- Utilizing high-tech control and monitoring tools that yield continuous data on products, pressures, flow rates and emergency information
- National Transportation Safety Board (NTSB)
- U.S. Department of Transportation Pipeline & Hazardous Safety Materials Administration (PHMSA)
- Occupational Safety and Health Administration (OSHA)
- U.S. Coast Guard
- Transportation Security Administration (TSA)
- U.S. Army Corps of Engineers
- State and local regulatory bodies
Phillips 66 Pipeline LLC conducts a damage prevention program to educate the public with the intention of preventing releases due to pipeline dents, scrapes, or gashes. PHMSA regulates the usefulness of both pipeline operator damage prevention programs as well as the state damage prevention law enforcement programs.
You can minimize the potential hazards of risky digging projects by learning about pipelines and sharing what you know with others. Do your loved ones install fence posts, garden, plan to install a pool or plan to dig for any reason? Make sure they know about pipelines, always call 8-1-1 to have underground utilities marked and know the signs of a pipeline leak.
Who needs to contact One-Call? Anyone planning to dig – for any reason - even if they have called for a ticket in the same area before.
811 is the toll-free, national call before you dig phone number. By dialing 8-1-1, you are automatically connected to a local One-Call center. The One-Call center will ask for details regarding the planned digging project.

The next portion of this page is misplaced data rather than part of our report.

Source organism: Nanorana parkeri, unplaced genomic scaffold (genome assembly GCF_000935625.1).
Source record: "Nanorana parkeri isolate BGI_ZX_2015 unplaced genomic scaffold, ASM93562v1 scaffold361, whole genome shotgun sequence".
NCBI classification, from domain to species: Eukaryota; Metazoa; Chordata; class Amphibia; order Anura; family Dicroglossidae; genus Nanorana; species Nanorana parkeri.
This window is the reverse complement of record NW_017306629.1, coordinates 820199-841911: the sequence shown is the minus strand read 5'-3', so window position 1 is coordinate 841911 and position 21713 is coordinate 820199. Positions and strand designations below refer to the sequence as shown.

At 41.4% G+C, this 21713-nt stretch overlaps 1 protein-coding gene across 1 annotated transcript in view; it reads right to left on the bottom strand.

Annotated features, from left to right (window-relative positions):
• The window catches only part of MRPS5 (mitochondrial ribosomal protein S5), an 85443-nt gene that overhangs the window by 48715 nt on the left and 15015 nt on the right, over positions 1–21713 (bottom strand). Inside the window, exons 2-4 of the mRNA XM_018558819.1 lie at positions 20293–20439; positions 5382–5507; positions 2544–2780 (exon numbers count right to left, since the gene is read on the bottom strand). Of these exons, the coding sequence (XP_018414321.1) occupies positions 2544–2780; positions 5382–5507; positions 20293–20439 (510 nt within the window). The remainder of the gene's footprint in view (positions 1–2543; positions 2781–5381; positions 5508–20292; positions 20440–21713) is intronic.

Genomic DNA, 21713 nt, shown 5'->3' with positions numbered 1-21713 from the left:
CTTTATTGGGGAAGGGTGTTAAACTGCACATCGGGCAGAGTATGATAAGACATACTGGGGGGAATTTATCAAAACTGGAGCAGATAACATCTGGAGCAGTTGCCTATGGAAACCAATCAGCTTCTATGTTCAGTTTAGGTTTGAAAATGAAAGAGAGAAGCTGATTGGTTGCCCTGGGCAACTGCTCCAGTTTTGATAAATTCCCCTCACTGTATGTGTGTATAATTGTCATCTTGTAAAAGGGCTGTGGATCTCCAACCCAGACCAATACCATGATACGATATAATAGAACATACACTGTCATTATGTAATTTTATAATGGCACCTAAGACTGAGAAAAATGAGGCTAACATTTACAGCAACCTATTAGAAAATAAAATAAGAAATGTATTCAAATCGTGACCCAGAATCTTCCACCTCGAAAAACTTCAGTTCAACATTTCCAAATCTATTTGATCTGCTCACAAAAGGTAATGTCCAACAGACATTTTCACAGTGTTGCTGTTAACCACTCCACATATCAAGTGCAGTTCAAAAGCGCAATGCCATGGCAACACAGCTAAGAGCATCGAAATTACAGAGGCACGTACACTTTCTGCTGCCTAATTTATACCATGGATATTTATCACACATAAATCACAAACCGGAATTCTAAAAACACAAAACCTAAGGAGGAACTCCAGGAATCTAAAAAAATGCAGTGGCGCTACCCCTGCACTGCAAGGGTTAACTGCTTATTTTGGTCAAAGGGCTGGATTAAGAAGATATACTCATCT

How One-Call Works
By dialing 8-1-1, you are automatically connected to a local One-Call center. Notify your local One-Call center of your planned digging projects 2-3 days before work begins. Be sure to check the Common Ground Alliance’s state map to find out how far in advance you need to call.
Operators with underground utilities in the vicinity of your project are notified by the One-Call center. Wait a minimum of two days for affected utility operators to respond to your request.
Confirm that all affected utility operators have responded to your request and marked underground utilities. You can recognize the type of line marked on a site by using the following color code:
Respect the marks. Remember that the location of underground utility lines is not an exact science and some areas may have varying degrees of accuracy. A Phillips 66 Pipeline LLC employee will need to be on site if you plan to dig near one of our lines or facilities.